Parsley is a very popular herb among gardeners. A classic garnish on so many dishes, it’s especially useful to have on hand, and since cutting stalks only encourages new growth, there’s no reason not to give parsley some space in your garden. It’s a well-known rule that some plants grow better next to others, however, and with parsley there’s no exception. Keep reading to learn more about plants that grow well with parsley, as well as those that don’t.
Parsley Companion Planting
Companion planting is the age-old trick of knowing which plants grow better next to other plants. Some plants encourage certain others to grow, while others inhibit them. Plants that are mutually beneficial are called companions.
Parsley is a great companion crop, encouraging the growth of plenty of plants around it. Of all the vegetables, asparagus benefits the most from having parsley nearby. Other plants that grow well with parsley include:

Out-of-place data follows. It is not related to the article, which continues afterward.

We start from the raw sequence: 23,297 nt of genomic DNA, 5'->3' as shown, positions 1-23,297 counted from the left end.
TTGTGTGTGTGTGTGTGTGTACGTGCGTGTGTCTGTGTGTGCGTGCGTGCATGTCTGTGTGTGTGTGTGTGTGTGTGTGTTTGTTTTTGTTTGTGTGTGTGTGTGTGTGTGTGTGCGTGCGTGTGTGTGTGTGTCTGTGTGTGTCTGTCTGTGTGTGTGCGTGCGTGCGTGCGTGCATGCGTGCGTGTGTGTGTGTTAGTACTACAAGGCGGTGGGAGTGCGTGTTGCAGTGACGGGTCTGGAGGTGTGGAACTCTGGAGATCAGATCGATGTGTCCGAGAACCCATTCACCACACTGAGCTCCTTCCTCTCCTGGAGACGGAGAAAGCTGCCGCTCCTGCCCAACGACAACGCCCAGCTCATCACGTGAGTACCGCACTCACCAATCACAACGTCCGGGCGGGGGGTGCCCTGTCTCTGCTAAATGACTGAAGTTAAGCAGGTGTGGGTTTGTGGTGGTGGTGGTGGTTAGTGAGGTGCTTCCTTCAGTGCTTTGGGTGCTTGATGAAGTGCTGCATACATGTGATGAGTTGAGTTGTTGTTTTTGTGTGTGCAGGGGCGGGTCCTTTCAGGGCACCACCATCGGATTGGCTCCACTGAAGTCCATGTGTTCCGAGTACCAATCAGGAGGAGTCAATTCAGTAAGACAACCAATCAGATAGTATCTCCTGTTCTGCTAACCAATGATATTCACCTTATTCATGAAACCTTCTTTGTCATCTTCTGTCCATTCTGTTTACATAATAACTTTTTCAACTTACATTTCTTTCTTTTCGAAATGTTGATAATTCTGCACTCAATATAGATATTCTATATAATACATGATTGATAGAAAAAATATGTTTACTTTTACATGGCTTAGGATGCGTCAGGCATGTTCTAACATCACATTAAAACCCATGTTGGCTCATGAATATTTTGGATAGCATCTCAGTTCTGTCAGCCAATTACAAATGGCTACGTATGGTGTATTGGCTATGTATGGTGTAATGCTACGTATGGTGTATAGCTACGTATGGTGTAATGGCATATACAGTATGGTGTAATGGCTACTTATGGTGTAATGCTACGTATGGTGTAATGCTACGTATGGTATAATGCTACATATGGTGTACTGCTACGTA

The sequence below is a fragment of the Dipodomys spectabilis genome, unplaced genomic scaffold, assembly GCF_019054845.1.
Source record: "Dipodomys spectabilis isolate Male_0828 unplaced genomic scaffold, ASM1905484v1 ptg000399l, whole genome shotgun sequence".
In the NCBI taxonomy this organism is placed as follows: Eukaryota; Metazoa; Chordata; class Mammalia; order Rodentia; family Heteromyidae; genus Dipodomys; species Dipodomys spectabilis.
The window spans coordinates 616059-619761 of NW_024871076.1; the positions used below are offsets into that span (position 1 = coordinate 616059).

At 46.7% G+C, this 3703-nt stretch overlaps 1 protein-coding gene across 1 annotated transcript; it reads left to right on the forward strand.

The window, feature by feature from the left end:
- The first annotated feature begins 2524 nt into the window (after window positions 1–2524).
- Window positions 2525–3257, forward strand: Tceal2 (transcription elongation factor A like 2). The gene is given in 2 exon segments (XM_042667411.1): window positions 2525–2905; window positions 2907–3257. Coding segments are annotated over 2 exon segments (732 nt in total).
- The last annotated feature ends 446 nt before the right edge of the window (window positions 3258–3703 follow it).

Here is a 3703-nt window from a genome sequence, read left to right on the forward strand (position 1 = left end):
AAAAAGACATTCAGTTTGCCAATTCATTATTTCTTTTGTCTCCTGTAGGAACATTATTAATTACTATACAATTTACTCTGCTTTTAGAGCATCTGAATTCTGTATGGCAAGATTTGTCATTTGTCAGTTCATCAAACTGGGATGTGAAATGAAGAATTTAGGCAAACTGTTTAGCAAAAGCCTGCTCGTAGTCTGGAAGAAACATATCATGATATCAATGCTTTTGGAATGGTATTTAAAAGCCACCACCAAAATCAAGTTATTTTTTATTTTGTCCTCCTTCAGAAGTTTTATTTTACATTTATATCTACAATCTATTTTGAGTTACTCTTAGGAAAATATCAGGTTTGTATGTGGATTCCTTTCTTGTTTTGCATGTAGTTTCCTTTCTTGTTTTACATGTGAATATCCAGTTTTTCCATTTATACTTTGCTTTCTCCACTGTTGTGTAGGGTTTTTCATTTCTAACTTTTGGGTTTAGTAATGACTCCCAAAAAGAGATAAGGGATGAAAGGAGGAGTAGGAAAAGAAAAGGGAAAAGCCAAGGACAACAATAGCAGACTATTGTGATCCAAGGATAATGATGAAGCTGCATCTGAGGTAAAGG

All of these are mutually beneficial with parsley and should grow well nearby. Lettuce and mint don’t make good neighbors with parsley and should be kept far away from it. Maybe the most surprising parsley companion is the rose bush. Planting parsley around the base of the plant will actually make your flowers smell sweeter.
Specific pairings aside, parsley is good for all the plants in your garden because of the insects it attracts. Swallowtail butterflies lay their eggs on the leaves, encouraging a new generation of butterflies to grow up in your garden. Parsley flowers attract hoverflies, the larvae of which eat aphids, thrips, and other harmful insects. Some harmful beetles are also repelled by the presence of parsley.
Companion planting with parsley is that easy. Get started today and enjoy the benefits of growing other plants with this wonderful herb.